Here are 10 books college students should read that helped me better understand myself, grow as a leader, and figure out the keys to working with people. They’re books I read in my mid-twenties, but ones I wish someone had recommended to me sooner.
Sure, you’re already spending gross amounts of money on textbooks. But reading for the sake of it is an investment in your future, and I can honestly say each of these books has had a positive impact on my life and career.
By Jim Rohn
Jim Rohn is legendary in the personal development world. This has been my favorite book by him. Twelve Pillars is one of the sneakiest personal development books I’ve read. You’ll take away a lot about life and personal growth without feeling like you’re being told how to live.
By David Richo
The subject of family and trauma can be a slippy slope, but this book helped open my eyes to the burdens and baggage I was carrying around as a young adult. College is a time where you can (and should) reinvent yourself. Richo’s book helped me see what type of feelings I was projecting and how I was showing up for others in my new environment.
By George Horace Lorimer
Another short gem full of wisdom. I stole this book from Ryan Holiday’s reading list. Similar to Rohn’s book, but with different examples of how you should carry yourself if you want to be successful.
By Chris McDougall
This story captures the author’s journey to the south of Mexico to live and learn from the Tarahumara, a group of people famous for running 100-mile ultramarathons and playing a sort of ball game where they run 20-50 miles. Every time I read Born To Run, I’m inspired in new ways. Feeling inspired is a premium in college and right after, so any book that gives you motivation, I think it’s worth the time investment.
By Victor Frankl
Man’s Search For Meaning is a glimpse into the truly horrific environment of a Nazi concentration camp during WWII. It offered me perspective my own troubles and left me with a powerful message about finding positivity and purpose, even in dire circumstances.
By Robert M. Pirsig
The story uses a father-son a motorcycle trip across America as a means of dissecting logic, thought structure, and human nature. It will make you think harder than you have in a long time. A college professor actually recommended it to me. It book contains one of my favorite quotes I’ve ever found in a book:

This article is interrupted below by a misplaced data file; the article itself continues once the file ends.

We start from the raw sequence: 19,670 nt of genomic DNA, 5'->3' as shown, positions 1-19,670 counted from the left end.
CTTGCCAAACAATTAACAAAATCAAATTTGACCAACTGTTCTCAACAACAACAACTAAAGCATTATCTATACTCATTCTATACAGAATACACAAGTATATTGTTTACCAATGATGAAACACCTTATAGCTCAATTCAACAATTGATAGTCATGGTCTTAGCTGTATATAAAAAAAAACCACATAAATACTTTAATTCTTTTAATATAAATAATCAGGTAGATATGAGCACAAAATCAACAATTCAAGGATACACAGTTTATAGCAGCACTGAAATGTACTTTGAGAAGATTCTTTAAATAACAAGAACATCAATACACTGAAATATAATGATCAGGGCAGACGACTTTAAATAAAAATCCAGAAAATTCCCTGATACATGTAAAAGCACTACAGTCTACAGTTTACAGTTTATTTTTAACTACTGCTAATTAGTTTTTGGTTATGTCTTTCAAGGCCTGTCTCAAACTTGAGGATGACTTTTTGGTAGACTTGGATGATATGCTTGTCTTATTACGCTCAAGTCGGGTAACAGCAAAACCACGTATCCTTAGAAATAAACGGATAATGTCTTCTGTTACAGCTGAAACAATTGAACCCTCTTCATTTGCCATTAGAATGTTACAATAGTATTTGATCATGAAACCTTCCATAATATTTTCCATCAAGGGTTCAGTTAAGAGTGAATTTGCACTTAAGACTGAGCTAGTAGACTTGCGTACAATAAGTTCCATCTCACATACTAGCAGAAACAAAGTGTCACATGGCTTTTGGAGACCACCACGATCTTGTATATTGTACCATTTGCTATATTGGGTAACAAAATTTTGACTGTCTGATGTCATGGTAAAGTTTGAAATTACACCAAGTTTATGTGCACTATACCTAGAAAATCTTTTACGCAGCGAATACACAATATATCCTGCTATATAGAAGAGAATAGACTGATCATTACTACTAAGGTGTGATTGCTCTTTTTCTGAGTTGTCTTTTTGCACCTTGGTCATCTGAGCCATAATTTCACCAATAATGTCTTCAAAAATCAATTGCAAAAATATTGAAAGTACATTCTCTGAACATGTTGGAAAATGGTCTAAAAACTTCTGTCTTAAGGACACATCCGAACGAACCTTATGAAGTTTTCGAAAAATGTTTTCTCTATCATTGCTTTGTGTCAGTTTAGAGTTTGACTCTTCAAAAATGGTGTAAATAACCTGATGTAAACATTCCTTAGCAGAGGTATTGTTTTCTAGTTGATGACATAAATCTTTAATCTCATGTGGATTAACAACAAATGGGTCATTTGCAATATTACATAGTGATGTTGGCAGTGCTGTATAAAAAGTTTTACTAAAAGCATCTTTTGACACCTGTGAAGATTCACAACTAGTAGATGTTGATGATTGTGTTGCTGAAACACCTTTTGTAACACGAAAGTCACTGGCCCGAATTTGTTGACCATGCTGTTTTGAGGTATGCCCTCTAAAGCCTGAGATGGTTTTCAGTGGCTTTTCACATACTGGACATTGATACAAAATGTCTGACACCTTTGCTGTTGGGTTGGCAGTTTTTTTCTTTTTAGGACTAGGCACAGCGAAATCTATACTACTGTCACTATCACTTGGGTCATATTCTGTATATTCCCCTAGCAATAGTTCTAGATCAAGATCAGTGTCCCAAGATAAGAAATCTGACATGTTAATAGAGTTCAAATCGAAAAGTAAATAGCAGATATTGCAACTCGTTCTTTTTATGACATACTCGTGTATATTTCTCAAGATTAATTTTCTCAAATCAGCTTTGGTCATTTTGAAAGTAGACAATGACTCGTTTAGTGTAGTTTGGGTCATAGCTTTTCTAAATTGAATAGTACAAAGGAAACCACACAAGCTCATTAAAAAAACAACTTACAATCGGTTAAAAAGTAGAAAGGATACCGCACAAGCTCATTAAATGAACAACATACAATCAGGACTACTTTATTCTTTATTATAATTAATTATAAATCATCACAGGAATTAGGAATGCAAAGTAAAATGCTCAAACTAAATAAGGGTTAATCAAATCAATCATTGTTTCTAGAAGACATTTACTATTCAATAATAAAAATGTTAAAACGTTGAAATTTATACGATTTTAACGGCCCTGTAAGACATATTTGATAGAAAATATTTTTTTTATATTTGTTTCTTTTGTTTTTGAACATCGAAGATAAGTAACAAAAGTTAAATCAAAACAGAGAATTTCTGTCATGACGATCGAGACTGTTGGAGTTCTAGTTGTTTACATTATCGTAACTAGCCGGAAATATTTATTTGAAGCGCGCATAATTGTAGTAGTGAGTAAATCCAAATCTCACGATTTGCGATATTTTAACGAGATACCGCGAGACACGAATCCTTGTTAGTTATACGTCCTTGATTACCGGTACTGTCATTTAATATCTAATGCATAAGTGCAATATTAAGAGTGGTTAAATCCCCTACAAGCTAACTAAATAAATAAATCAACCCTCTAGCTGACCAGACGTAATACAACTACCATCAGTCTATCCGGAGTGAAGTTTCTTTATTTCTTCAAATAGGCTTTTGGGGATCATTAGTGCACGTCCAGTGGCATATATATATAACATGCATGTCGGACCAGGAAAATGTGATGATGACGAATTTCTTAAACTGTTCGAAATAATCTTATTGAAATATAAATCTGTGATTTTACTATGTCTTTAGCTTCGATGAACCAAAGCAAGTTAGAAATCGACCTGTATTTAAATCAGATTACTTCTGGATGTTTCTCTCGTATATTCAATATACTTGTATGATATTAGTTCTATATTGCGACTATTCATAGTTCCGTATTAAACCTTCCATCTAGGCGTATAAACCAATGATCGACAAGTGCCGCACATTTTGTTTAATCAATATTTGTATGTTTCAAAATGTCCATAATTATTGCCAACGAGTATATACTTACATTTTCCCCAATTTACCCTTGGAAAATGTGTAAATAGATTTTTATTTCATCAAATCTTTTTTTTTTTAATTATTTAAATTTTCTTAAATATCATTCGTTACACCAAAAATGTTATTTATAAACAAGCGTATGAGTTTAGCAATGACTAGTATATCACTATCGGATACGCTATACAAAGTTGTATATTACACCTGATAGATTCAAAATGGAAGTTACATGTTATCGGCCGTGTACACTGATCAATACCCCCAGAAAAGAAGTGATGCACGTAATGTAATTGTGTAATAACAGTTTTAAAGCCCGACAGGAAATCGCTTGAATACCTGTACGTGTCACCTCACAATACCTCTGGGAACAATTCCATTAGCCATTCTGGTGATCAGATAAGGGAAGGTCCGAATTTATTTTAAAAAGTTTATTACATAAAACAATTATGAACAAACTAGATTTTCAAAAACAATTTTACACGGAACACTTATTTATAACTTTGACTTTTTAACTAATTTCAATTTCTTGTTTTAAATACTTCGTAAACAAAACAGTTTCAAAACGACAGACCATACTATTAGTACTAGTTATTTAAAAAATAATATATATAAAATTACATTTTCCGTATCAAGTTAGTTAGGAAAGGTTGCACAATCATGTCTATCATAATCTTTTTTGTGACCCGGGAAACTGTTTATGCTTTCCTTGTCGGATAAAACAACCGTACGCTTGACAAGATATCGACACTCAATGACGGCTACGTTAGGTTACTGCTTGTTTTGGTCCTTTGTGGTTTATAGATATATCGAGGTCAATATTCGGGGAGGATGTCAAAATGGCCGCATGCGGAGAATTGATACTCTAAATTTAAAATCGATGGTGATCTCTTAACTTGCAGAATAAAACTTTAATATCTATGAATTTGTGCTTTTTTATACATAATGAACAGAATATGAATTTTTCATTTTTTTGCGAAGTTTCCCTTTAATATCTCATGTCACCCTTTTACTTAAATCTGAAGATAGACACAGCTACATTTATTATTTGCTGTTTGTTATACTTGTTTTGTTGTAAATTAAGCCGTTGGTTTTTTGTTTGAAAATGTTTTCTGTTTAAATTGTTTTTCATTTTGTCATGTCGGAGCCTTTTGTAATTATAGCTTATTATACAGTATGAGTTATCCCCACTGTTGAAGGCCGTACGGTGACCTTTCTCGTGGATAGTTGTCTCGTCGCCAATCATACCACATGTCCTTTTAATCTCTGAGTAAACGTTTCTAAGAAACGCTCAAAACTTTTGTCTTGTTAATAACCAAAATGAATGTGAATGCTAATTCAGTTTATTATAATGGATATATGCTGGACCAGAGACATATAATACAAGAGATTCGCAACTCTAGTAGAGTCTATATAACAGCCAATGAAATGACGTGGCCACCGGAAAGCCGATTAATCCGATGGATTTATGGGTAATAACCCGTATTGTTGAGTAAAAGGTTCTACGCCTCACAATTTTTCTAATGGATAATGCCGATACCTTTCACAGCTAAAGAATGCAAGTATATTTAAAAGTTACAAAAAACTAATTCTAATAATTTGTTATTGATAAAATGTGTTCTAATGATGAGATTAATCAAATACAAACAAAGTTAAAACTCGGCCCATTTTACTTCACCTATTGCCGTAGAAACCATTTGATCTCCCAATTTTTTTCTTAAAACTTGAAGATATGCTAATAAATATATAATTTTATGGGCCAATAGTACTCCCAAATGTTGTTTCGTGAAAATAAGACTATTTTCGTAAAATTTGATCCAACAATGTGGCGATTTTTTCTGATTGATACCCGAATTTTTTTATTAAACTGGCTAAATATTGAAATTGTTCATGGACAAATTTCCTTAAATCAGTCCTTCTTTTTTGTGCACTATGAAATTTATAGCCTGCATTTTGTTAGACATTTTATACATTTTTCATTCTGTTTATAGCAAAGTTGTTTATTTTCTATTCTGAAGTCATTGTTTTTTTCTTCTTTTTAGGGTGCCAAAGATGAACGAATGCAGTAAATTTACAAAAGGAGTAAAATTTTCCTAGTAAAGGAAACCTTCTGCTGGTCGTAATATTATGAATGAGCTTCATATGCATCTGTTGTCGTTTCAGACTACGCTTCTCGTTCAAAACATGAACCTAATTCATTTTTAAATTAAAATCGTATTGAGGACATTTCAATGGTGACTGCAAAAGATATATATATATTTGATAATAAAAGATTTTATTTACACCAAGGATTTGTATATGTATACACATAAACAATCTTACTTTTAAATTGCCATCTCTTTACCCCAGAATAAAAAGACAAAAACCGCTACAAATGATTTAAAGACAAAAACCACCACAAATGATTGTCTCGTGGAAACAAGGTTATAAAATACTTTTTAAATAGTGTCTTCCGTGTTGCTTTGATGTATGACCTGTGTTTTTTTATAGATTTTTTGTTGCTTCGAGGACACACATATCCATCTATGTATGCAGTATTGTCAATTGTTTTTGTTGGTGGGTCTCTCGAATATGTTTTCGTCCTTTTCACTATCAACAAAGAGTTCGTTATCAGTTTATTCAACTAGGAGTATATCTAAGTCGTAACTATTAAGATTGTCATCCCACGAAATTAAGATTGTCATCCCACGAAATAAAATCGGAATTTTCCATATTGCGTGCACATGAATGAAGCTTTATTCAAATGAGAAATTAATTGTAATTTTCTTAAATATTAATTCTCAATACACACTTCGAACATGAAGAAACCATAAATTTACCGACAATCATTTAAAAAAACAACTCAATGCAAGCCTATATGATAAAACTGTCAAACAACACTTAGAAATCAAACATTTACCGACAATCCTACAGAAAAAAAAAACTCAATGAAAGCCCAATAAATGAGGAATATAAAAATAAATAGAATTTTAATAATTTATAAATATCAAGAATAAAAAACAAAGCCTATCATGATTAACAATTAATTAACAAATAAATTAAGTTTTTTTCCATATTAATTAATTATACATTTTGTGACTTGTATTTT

“….but ultimately, that kind of motivation is destructive. Any effort that has self-glorification as its final endpoint is bound to end in disaster…
When you try to climb a mountain to prove how big you are, you almost never make it. And even if you do, it’s a hollow victory. In order to sustain the victory, you have to prove yourself over and over again in some other way, again and again and again, driven forever to fill a false image, haunted by the fear that the image is not true and that someone will find out.”
By Ray Dalio
Ray Dalio is an American investor and hedge fund manager with a net worth of billion dollars. In Principles, he talks about his philosophies on work and life, such as “always remain radically truthful and transparent.” Whether you’re planning to enter corporate America after college or not, this is a great book for setting up the early stages of your career.
By Dale Carnegie
This book is one of my all-time favorites. To this day, I aim to re-read it once a year. Each time I do, I get a little bit better at working with people, which has a ripple effect on other areas of my life. If you have aspirations of being a leader, running a team, or anything else that involves successfully working with people (hint: that’s every job) you should totally read How To Win Friends and Influence People.
Thanks for checking out my list of books college students should read. Check out the blog for more college student tips.